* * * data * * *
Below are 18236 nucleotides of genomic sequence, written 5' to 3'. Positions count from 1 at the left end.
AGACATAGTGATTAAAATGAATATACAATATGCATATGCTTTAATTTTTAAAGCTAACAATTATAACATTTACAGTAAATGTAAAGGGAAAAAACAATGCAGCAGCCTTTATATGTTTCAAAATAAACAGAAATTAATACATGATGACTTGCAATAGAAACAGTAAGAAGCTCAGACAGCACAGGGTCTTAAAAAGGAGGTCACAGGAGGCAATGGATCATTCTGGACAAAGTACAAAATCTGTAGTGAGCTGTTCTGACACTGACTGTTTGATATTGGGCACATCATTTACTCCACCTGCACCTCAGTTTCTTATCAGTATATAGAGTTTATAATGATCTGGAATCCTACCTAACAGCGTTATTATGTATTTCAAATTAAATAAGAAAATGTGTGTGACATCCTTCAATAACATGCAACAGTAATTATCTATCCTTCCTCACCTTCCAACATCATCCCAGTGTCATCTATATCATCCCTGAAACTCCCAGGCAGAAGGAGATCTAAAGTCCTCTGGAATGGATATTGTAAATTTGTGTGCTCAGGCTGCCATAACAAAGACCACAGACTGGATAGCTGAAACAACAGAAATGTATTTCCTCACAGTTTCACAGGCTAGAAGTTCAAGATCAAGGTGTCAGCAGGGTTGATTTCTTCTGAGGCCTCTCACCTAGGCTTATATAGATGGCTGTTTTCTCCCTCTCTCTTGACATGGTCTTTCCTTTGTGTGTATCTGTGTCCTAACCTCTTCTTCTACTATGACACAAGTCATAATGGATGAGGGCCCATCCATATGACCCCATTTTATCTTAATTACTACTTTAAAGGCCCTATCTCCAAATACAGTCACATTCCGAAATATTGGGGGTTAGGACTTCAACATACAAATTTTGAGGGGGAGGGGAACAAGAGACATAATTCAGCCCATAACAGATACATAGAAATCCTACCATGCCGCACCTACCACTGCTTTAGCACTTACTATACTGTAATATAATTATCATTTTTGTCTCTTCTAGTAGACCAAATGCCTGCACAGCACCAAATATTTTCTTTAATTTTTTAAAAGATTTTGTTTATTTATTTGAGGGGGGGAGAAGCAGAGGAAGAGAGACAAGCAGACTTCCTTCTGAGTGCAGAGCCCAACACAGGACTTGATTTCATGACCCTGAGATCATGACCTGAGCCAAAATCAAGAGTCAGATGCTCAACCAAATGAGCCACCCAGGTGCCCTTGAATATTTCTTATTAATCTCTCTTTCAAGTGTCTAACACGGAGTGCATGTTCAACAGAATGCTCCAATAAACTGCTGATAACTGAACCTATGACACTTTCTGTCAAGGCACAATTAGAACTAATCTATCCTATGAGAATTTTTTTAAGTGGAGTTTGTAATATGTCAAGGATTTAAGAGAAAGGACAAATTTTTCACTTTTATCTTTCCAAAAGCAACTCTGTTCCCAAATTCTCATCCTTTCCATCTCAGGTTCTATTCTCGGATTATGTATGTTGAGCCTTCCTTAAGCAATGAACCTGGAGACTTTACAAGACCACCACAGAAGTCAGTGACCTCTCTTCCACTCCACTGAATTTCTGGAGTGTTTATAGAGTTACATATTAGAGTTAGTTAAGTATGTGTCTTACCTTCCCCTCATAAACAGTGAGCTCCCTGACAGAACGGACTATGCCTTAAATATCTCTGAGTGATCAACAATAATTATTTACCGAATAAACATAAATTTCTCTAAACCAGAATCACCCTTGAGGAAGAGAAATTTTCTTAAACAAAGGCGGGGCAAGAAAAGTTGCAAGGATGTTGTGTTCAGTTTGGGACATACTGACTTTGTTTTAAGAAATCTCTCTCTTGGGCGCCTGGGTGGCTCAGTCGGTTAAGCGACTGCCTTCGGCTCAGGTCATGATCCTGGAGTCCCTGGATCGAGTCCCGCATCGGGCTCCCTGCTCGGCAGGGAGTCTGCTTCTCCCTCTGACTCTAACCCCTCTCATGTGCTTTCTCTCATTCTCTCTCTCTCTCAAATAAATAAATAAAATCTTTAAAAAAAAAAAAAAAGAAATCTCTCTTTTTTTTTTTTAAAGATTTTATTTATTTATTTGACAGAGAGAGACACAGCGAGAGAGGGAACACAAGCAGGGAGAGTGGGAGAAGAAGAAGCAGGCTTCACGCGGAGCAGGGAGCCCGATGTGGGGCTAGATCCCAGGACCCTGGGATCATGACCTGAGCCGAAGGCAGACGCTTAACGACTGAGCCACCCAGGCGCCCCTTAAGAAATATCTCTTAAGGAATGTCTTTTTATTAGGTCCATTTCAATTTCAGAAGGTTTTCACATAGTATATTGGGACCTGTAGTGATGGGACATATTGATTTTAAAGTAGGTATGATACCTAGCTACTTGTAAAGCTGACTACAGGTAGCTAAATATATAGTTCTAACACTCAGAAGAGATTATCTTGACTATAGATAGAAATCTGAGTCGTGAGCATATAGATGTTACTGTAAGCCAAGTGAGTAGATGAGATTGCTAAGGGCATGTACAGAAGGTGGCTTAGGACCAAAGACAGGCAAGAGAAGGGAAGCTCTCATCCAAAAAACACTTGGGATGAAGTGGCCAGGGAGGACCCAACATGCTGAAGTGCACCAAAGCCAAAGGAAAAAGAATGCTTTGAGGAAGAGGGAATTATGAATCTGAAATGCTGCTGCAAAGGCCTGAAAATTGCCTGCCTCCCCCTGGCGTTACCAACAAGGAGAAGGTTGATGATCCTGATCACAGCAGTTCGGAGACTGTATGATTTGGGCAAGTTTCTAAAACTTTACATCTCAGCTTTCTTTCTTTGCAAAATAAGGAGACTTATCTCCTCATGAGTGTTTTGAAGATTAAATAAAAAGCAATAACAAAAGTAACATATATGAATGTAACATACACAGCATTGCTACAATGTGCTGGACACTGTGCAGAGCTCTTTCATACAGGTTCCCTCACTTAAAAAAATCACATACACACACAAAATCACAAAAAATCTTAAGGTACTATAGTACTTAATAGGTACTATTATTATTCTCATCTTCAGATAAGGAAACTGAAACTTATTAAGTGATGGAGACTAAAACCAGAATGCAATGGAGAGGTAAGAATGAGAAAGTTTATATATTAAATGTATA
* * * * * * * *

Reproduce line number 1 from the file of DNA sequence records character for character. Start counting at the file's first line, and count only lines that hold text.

Below are 18236 nucleotides of genomic sequence, written 5' to 3'. Positions count from 1 at the left end.